Achilefu A, Joshi K, Meier M. et al. Yoga and other meditative movement therapies to reduce chronic pain. J Okla State Med Assoc. 2017;110(1):14-16

 

Andersen T, Vægter H. A 13-Weeks Mindfulness Based Pain Management Program Improves Psychological Distress in Patients with Chronic Pain Compared with Waiting List Controls. Clin Pract Epidemiol Ment Health. 2016;12: 49-58

 

Ay S, Konak H, Evick D, et al. The effectiveness of kinesio taping on pain and disability in cervical myofascial pain syndrome. Rev Bras Reumatol. 2017; 57(2) 93-9

 

Eccleston C, Crombez G. Advancing psychological therapies for chronic pain [version 1]; referees: 2 approved]. F1000 Faculty Rev. 2017

 

Geneen L, Moore R, Clarke C, et al. Physical activity and exercise for chronic pain in adults: an overview of Cochrane Reviews ( Review).  Cochrane Database Syst Rev 2017; 4

 

Hilton, L, Hempe; S, Ewing B. Mindfulness Meditation for Chronic Pain: Systematic review and meta-analysis. Ann Behav Med. 2017. 51:199-213

 

Kamper S, Apeldoorn A, Chiarotto A, et Al. Multidisciplinary biopsychosocial rehabilitation for chronic pain ( review). Cochrane Database Syst Rev. 2014; 9.

 

Macrae W. Chronic post-surgical pain: 10 years on. Br J Anaesth 2008;101: 77-86

 

Mayer F, Scharhag-Rosenberger F, Carlsohn A. The intensity and effects of strength training in the elderly.  Dtsch Arztebl Int 2011; 108(21):359-64

 

Neira S, Marques A, Pérez I. Effectiveness of aquatic therapy vs land based therapy for balance and pain in women with fibromyalgia: a study protocol for a randomized trial. BMC Musculoskelet Disord. 2017; 18(22)

 

Perry R, Leach V, Davies P, et al. An overview of systematic reviews of complementary and alternative therapies for fibromyalgia using both AMSTAR and ROBIS as quality assessment tools. Sytematic Reviews. 2017. 6(97)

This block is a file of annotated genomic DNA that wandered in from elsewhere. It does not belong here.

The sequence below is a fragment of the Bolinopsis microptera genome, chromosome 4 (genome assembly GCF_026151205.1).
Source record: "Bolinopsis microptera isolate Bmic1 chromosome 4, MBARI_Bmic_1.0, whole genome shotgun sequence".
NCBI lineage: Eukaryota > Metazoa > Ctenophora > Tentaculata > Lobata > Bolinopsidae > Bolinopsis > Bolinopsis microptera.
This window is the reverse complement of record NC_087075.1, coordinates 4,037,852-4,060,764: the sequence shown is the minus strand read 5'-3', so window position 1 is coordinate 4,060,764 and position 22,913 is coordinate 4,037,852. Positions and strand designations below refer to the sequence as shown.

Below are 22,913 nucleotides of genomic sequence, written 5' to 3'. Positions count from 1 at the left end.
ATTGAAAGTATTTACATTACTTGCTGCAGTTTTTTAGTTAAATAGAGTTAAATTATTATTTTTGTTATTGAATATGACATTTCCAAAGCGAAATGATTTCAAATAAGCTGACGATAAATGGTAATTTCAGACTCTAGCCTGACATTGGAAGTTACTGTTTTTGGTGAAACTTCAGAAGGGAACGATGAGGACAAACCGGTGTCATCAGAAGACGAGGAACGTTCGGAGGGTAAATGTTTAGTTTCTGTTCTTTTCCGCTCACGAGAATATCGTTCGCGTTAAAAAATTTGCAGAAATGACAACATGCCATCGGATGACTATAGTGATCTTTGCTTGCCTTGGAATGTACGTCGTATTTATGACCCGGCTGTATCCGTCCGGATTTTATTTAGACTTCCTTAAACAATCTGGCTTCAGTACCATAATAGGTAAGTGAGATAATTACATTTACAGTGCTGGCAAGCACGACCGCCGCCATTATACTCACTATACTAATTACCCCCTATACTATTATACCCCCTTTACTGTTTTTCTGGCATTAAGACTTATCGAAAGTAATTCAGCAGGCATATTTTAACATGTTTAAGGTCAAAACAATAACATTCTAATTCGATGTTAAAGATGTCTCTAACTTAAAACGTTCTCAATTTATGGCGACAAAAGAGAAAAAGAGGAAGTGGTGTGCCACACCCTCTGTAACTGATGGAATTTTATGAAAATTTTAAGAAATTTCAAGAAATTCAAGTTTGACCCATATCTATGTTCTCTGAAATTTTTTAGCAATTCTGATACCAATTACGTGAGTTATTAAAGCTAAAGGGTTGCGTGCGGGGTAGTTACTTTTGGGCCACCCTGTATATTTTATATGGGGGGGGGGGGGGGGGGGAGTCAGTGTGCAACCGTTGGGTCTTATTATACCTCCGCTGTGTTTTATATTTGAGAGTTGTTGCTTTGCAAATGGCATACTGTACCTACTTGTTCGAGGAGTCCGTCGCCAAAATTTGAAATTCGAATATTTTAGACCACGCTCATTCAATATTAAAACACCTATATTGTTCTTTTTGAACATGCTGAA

Saxena R, Gupta M, Shankar N, et al. Effect of yogic intervention on pain scores and quality of life in females with chronic pelvic pain. Int J Yoga. 2017. 10(1): 9-15

 

Singh P, Chaturvedi A. Complementary and Alternative Medicine in Cancer Pain Management: A Systematic Review. Indian J Palliat Care. 2015. 21(1): 105-15

 

     

 

PH 101 Something’s Wrong with my What?

 

You’ve waited and waited, now finally Pelvic Health 101 is BACK!

On March 19, 2019 at 7pm we will be kicking off our fall semester of pelvic health education classes. We have a lot planned this year, so get pumped. In our first class, we will be introducing you to the pelvic floor muscles, where they are, what they do, and how they relate to the health as well as the function of your bowel, bladder, and sexual muscles and organs. We will also be covering how things such as alignment, posture, muscle tone, and nerves can affect your symptoms. This course is a great starting point to help you understand your pelvic floor and pelvic floor symptoms.

Please join us at our office at:

110 East 42nd Street, Suite 1504

New York, NY 10017
Register at: pelvichealth101.eventbrite.com

Here is our line up of this and future classes:

Pelvic Health 101 Spring 2019

 

Pilates with Kierstin! Bridges with Stability Ball

Kierstin Elliot

Exercise: Bridges with Stability Ball

Set Up: Lie on your back with knees bent, with left foot flat on the mat, and stability ball under the right foot. Arms resting by your sides. Neutral pelvis.

Execution: Inhale to prep. Exhale to lift pelvis off the mat into bridge position while pressing left foot firmly into the mat and right foot firmly into the stability ball. Hold bridge for one breath, then lower with control maintaining a neutral pelvis. Repeat 5-10 times on this side and then switch to the other leg.

Focus: Keep pelvis completely level throughout the entire exercise. Be sure to not overuse or arch the lower back. Ribs should be flush with abdomen and the knees should be reaching over the toes.

Importance: Key muscles targeted in this exercise are the glutes and hamstrings! Pelvic and core stability are also challenged due to the stability ball. If you feel only your hamstrings engaging as you bridge, move heels closer to sits bones. This should help the glutes turn on.

Modifications: If you find adding the stability ball too challenging, don’t continue using it with faulty form. Try marching slowly in a bridge position- hold the right leg up for 5 counts, then slowly transfer to left leg lifting for five counts. Keep alternating legs being sure the pelvis stays level and glutes and hamstrings are engaged. If you find you pelvis dropping on one side as you do this, then do fewer repetitions to start.